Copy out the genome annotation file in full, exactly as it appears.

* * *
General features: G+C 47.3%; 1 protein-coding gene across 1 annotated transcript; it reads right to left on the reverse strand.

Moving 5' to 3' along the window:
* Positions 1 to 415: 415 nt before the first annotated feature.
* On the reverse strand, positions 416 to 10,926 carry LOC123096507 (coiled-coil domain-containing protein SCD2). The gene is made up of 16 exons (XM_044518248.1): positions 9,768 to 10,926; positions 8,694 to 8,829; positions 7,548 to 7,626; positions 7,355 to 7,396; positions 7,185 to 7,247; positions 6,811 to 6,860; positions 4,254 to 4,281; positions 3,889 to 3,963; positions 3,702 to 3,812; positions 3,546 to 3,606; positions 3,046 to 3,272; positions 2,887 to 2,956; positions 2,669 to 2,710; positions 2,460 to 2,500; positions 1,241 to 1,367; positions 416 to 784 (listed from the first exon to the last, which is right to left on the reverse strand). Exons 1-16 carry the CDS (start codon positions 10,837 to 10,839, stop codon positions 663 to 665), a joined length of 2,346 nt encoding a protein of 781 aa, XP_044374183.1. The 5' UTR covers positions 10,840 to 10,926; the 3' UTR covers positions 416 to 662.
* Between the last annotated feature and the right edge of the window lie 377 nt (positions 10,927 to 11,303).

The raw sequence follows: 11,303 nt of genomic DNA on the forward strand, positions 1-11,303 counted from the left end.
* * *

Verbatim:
General features: G+C 47.3%; 1 protein-coding gene across 1 annotated transcript; it reads right to left on the reverse strand.

Moving 5' to 3' along the window:
* Positions 1 to 415: 415 nt before the first annotated feature.
* On the reverse strand, positions 416 to 10,926 carry LOC123096507 (coiled-coil domain-containing protein SCD2). The gene is made up of 16 exons (XM_044518248.1): positions 9,768 to 10,926; positions 8,694 to 8,829; positions 7,548 to 7,626; positions 7,355 to 7,396; positions 7,185 to 7,247; positions 6,811 to 6,860; positions 4,254 to 4,281; positions 3,889 to 3,963; positions 3,702 to 3,812; positions 3,546 to 3,606; positions 3,046 to 3,272; positions 2,887 to 2,956; positions 2,669 to 2,710; positions 2,460 to 2,500; positions 1,241 to 1,367; positions 416 to 784 (listed from the first exon to the last, which is right to left on the reverse strand). Exons 1-16 carry the CDS (start codon positions 10,837 to 10,839, stop codon positions 663 to 665), a joined length of 2,346 nt encoding a protein of 781 aa, XP_044374183.1. The 5' UTR covers positions 10,840 to 10,926; the 3' UTR covers positions 416 to 662.
* Between the last annotated feature and the right edge of the window lie 377 nt (positions 10,927 to 11,303).

The raw sequence follows: 11,303 nt of genomic DNA on the forward strand, positions 1-11,303 counted from the left end.